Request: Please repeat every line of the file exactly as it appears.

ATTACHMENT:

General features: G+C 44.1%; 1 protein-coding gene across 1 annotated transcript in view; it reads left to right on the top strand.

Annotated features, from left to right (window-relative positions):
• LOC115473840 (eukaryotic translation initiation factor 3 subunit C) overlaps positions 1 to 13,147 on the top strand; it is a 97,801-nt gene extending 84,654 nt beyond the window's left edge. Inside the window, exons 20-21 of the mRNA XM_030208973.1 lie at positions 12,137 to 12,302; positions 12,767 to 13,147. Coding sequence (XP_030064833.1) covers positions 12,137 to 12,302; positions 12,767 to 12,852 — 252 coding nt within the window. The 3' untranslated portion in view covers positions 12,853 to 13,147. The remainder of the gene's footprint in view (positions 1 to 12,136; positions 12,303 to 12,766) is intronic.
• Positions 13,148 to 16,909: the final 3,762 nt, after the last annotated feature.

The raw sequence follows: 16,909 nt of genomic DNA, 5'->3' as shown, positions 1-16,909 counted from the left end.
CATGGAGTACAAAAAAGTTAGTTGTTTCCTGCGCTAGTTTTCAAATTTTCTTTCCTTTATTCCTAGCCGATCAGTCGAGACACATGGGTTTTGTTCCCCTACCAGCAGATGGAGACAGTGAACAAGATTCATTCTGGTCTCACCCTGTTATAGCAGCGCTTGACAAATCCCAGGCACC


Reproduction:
General features: G+C 44.1%; 1 protein-coding gene across 1 annotated transcript in view; it reads left to right on the top strand.

Annotated features, from left to right (window-relative positions):
• LOC115473840 (eukaryotic translation initiation factor 3 subunit C) overlaps positions 1 to 13,147 on the top strand; it is a 97,801-nt gene extending 84,654 nt beyond the window's left edge. Inside the window, exons 20-21 of the mRNA XM_030208973.1 lie at positions 12,137 to 12,302; positions 12,767 to 13,147. Coding sequence (XP_030064833.1) covers positions 12,137 to 12,302; positions 12,767 to 12,852 — 252 coding nt within the window. The 3' untranslated portion in view covers positions 12,853 to 13,147. The remainder of the gene's footprint in view (positions 1 to 12,136; positions 12,303 to 12,766) is intronic.
• Positions 13,148 to 16,909: the final 3,762 nt, after the last annotated feature.

The raw sequence follows: 16,909 nt of genomic DNA, 5'->3' as shown, positions 1-16,909 counted from the left end.
CATGGAGTACAAAAAAGTTAGTTGTTTCCTGCGCTAGTTTTCAAATTTTCTTTCCTTTATTCCTAGCCGATCAGTCGAGACACATGGGTTTTGTTCCCCTACCAGCAGATGGAGACAGTGAACAAGATTCATTCTGGTCTCACCCTGTTATAGCAGCGCTTGACAAATCCCAGGCACC